Just a few photos of the local deer on our last morning in Long Beach. They came by for breakfast, the doe bringing her two fawns, approaching our balcony as if she’d remembered that I was out feeding them apples the night before. They sat patiently below our balcony as we dropped bananas and apples for them, posing for photos before moving on to the next set of condos. These deer definitely have us trained well.
Went on another photowalk, this one being a bit more fruitful due to the weather conditions at the start time. Why do I do this to myself? I'm generally asocial and not very talkative, especially around people I don't know, preferring to operate alone. Despite that, it's hard to learn without someone to learn from and it's difficult to be inspired by my coffee table, so I fight my urge to run away for the sake of education and practice. Regarding the setting, while it wasn't ideal for golden hour, the cloudy skies and convergence zone did make for dramatic views and a highly textured backdrop to the humdrum scene. I hit the shutter over 40 times, but the result was less than 15 kept, fewer still that I liked and only 3-4 that I've processed to completion so far.
As for the evening, I took the Doc Maynard from downtown to West Seattle, meeting up with Kate Hailey and the attendees at Marination Ma Kai at Seacrest Dock. Two hours of rambling north, and then west, from the dock to Alki Beach as the sun set in the background behind a small convergence zone. Afterward, I jumped on the ferry back to downtown.
As promised in my previous blog post, I'm revisiting my thoughts on the Leofoto LN-324C Systematic Carbon Fiber tripod I picked up before going to Forks, WA. The trip gave me my first chance to use the tripod in a real world setting for photos I cared about. After putting the Leofoto LN-324C and LH-40 ball head through the roughest conditions I ever plan to use it in, it has stood up admirably. There are no conditions to this conclusion. It is an excellent tripod, full stop. The value oriented pricing only makes this combo that much more appealing.
High contrast scenes tend to work well when processed in monochrome format. I'm especially lucky since Fujifilm's film simulations are such great emulations of their popular film stocks. Their Acros simulation is especially good with high contrast, moody scenes and I've been processing more and more of my landscape shots with it.
A few of the high contrast shots I took while in Forks took especially well with the Acros film simulation.
After a day's break from the trip to Forks, Craig and I took advantage of a break in the rain to hit Roozengaarde in Skagit to photograph the tulips before the festival began. About half of the tulips were in bloom and the daffodils were still out, though they looked ready to wilt. Fortunately the weather and time of day seemed to keep most people away. This also gave me a chance to use my Leofoto tripod on different terrain. Again, things just happened to work out for us as the rain held off and the clouds helped give the photos a dramatic, almost ominous look that contrasts with the burst of colors below. Too bad the stiff breeze prevented any chance of getting a longer exposure, but that's fine. For tulips, it's all about the colors.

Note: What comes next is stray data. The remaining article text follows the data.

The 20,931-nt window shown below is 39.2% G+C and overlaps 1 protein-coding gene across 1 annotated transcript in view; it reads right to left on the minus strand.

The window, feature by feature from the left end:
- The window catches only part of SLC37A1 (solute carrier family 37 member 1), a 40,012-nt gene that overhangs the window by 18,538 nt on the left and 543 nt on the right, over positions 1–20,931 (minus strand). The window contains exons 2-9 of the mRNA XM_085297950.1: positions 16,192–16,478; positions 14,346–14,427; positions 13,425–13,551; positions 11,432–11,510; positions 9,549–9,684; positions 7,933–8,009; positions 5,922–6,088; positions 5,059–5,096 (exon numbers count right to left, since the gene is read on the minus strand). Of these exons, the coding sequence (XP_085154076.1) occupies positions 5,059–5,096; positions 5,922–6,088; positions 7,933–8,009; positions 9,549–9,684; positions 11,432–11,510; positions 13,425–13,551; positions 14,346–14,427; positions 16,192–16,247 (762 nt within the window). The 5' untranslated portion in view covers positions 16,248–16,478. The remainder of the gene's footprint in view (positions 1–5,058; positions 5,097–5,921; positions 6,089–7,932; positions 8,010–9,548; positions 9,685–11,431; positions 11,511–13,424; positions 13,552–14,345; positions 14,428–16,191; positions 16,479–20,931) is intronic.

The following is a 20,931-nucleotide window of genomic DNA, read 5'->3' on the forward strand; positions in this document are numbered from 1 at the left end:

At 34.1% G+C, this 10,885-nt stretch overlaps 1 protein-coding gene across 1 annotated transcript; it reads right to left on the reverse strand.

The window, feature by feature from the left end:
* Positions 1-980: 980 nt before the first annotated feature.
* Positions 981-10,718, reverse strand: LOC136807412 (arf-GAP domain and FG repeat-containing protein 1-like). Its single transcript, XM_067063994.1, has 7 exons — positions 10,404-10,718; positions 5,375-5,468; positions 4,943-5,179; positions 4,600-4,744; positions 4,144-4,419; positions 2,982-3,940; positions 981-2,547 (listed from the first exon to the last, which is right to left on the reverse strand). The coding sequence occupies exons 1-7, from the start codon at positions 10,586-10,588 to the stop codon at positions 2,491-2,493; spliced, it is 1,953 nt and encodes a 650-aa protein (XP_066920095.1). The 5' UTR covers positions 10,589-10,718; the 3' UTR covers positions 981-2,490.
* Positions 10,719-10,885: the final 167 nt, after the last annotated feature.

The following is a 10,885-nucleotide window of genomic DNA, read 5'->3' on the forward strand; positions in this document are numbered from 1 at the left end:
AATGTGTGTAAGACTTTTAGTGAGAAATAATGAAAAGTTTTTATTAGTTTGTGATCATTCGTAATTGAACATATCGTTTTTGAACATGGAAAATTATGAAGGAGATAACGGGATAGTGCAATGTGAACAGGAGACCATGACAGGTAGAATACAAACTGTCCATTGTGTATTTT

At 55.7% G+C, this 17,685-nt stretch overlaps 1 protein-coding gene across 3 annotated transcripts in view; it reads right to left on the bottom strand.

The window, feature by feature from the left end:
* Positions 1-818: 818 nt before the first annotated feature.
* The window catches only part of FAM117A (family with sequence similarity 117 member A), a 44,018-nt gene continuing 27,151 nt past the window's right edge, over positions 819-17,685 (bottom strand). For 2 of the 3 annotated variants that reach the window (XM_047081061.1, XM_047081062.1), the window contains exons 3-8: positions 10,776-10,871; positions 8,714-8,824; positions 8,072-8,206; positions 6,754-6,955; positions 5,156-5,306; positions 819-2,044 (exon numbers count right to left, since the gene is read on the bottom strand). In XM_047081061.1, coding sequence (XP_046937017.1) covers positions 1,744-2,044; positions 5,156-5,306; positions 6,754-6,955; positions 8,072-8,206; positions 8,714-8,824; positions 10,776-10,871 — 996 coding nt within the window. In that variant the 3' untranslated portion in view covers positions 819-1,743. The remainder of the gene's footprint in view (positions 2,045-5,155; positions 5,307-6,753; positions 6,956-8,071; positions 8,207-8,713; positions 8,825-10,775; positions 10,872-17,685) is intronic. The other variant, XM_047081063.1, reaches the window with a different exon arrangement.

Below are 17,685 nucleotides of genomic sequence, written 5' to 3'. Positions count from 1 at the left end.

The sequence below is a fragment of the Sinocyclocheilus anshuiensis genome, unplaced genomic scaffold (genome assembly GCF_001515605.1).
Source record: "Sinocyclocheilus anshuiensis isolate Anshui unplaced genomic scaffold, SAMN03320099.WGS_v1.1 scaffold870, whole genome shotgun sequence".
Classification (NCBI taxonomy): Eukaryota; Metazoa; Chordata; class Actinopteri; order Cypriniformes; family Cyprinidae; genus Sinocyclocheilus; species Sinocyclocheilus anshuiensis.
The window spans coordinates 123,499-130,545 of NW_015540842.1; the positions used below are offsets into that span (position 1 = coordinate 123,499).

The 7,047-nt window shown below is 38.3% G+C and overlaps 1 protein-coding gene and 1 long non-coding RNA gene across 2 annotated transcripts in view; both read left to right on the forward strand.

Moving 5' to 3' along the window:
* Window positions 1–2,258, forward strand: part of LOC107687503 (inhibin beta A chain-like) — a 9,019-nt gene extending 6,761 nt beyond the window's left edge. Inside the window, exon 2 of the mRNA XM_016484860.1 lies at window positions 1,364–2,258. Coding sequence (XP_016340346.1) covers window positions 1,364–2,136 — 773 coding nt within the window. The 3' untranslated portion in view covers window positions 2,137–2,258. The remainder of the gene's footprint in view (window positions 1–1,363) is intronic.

Day 2 at Second Beach. Unfortunately, this time we hit high tide and quickly discovered the beach was a lot less interesting when the tide is in. We managed to make do, despite shooting over 200 shots, again, trying to chase waves that weren't hitting the shore as intensely as they had the day before. At least having my tripod allowed me to get some long exposures as the clouds were moving on shore fast and thick.
Out of the box, the Leofoto LN-324C made for an intimidating presence. Fully extended, it was clearly as tall as advertised and the weight seemed about right. Looking more closely, all the details looked right. Tearing it down exposed finely machined parts all around and a carbon weave that didn't betray it's "10 layer" claim; the weave was consistent throughout with no waviness or warping of threads and no pitting or cracks in the resin. All of the aluminum bits are finely milled with no tooling marks. Parts that may have originally been cast were finely machined to remove any casting seams and cuts into it were obviously milled. The anodizing is consistent all around and all of the included optional hardware is of similar quality. No flashes, splinters or metal shavings anywhere. Metal on metal contact points showed evidence of lubrication and glided through their movements smoothly.
Went to Discovery Park's West point Lighthouse to observe a confluence of events: king tide, strong wind gusts and gradual clearing of skies. The hope was to get waves crashing near the West Point Lighthouse. Unfortunately, the tide began to recede quickly and by the time the light was good, the waves could no longer reach the point. The result was a bunch of mediocre photos that I decided to use for practice in Lightroom instead.
Maybe I can sell a couple of these to a church for use as flyers or book covers or something.
It'd been a while so I decided to attend the Glazer's Photowalk on Sunday, Jan 13th in West Seattle. The weather cooperated despite being in the bowels of winter but it was a bit TOO sunny, creating harsh shadows and contrast for the outdoor exercise. I chose to shoot with my 85mm equivalent, the 56mm ƒ/1.2, allowing me to keep some distance between me and my subjects while permitting me to fill the frame with subjects should I choose to do so. The large aperture also allowed for shallow depth of field shots. To do so, I used a 6-stop ND filter, giving me the ability to shoot with a shutter speed that prevented motion blur despite the bright, cloudless skies. It also gave me enough leeway to add blur by drilling down the aperture only a bit.